Once I’ve set up my fences, then I start laying the foundation. For a historical cookbook like SteamDrunks or the Hobbit cookbook, that means a lot of research on actual recipes followed by a lot of modification. For SteamDrunks, the modifications were all health and safety based. No one needs to be drinking unrefrigerated, two day old unpasteurized milk in the 21st century. For the Hobbit, it’s about finding things Tolkien himself would’ve eaten in his rural English country childhood then removing all the curry, chocolate, and other evidence of the British Empire from the cuisine while still keeping it tasty, attractive, and fitting the descriptions in his books. I have a MA in History, so I really enjoy delving into this kind of detail.
For something like The Noshing Dead or my Doctor Who cookbook, Dining With The Doctor, I end up coming up with longer concept lists rather than recipes. I then engage in a lot more kitchen experimentation. Those recipes are all about achieving a balance between edibility, appearance, and skill. No matter how much I experiment with it, the final technique has to be something your average home cook could manage or else the recipe gets thrown out.
Q. Any epic failures that did not make it into your books?
My most epic failure has to be the PikaChews. I’m working on a Geek Breads book. Most of the recipes in it came out better than I expected – heck, even I can’t believe how good the Superman bread looks. The PikaChews were supposed to be a lemon flavored, chocolate stuffed variation of classic Easter bunny buns. I used black sixlets for the eyes and pink candy for the cheeks, and it was, well, when they came out, it looked like Zombie Pikachu was here for my soul. The black eyes hung half out of their sockets, trailing a thick, tarry line down these smiling yellow faces. The pink cheeks bled out so they looked like a gaping wound giving me a glimpse through the flesh and into the gums beneath. They went so far beyond failure they actually took on a special kind of twisted charm. I still covered them with a towel that night so they couldn’t watch me sleep.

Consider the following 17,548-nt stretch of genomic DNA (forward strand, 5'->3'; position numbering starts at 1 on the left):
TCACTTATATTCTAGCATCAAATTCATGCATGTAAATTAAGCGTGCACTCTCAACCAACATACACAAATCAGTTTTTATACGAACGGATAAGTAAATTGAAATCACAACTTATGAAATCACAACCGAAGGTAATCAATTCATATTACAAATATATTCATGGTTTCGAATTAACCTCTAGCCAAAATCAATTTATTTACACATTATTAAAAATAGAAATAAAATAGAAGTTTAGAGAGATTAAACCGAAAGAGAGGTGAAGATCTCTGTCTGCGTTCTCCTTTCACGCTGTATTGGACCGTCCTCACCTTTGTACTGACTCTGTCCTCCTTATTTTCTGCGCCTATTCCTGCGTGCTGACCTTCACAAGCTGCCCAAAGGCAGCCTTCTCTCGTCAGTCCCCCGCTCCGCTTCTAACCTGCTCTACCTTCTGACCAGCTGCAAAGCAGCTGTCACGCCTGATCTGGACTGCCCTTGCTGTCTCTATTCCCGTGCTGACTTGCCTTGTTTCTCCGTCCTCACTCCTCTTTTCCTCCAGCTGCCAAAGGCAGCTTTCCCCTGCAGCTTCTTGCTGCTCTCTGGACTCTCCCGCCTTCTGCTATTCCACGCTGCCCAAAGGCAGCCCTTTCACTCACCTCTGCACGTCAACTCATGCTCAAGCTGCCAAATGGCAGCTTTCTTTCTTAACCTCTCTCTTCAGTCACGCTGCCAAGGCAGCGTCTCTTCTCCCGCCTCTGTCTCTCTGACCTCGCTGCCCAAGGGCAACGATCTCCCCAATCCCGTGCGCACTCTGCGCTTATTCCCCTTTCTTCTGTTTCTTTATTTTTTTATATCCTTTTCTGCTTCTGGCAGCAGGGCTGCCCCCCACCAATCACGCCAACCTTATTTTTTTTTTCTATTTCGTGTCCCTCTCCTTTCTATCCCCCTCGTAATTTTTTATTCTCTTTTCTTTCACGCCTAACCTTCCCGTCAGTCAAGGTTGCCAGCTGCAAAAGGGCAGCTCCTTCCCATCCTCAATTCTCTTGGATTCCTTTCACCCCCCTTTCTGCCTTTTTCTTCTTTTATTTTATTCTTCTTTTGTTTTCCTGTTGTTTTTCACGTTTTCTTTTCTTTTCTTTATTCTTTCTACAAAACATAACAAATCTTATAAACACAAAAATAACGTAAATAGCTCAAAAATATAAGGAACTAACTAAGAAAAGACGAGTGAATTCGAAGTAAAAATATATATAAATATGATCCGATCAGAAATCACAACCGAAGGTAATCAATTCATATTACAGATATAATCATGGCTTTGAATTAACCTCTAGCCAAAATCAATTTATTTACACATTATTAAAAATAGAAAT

Q. What’s next on your docket?
Artist Tom Gordon and I are almost finished with the Kitchen Overlord Illustrated Geek Cookbook. We’ve produced one poster-sized illustrated recipe each week for the last year. Once he finishes the last one, we have some editing and formatting ahead of us. The book should be available in Q1 or early Q2 of next year. I’m also working on a Hobbit cookbook tentatively titled An Unexpected Cookbook: The Unofficial Book of Hobbit Cookery, which should be out in the first half of next year.
Q. And finally, can I really cook your stuff? The Noshing Dead stuff looks hard.
It’s really not. I promise. I try not to use anything you can’t find at an average grocery store, and I limit myself to techniques that don’t require any special, exotic equipment.
The Noshing Dead is a great example of making something look really impressive with almost no effort. The most dramatic spread in that book has to be the flayed corpse torso. It’s wonderfully grisly, but when you break it down into parts, everything is super simple. The base is just two flavors of crepes, red and white, pressed against one another so they’ll look like freshly peeled skin. It’s okay if you tear some getting them out of the pan or if the crepe edges are uneven. After all, it’s supposed to look ripped up. The ribcage is biscotti, which is shockingly easy to make at home. The guts are just bananas sprinkled with brown sugar, cinnamon, and a lot of red food coloring. The only trick there is leaving the bananas alone until the skins are nearly black. It’s all about using a little imagination to make perfectly ordinary things look symbolically geeky.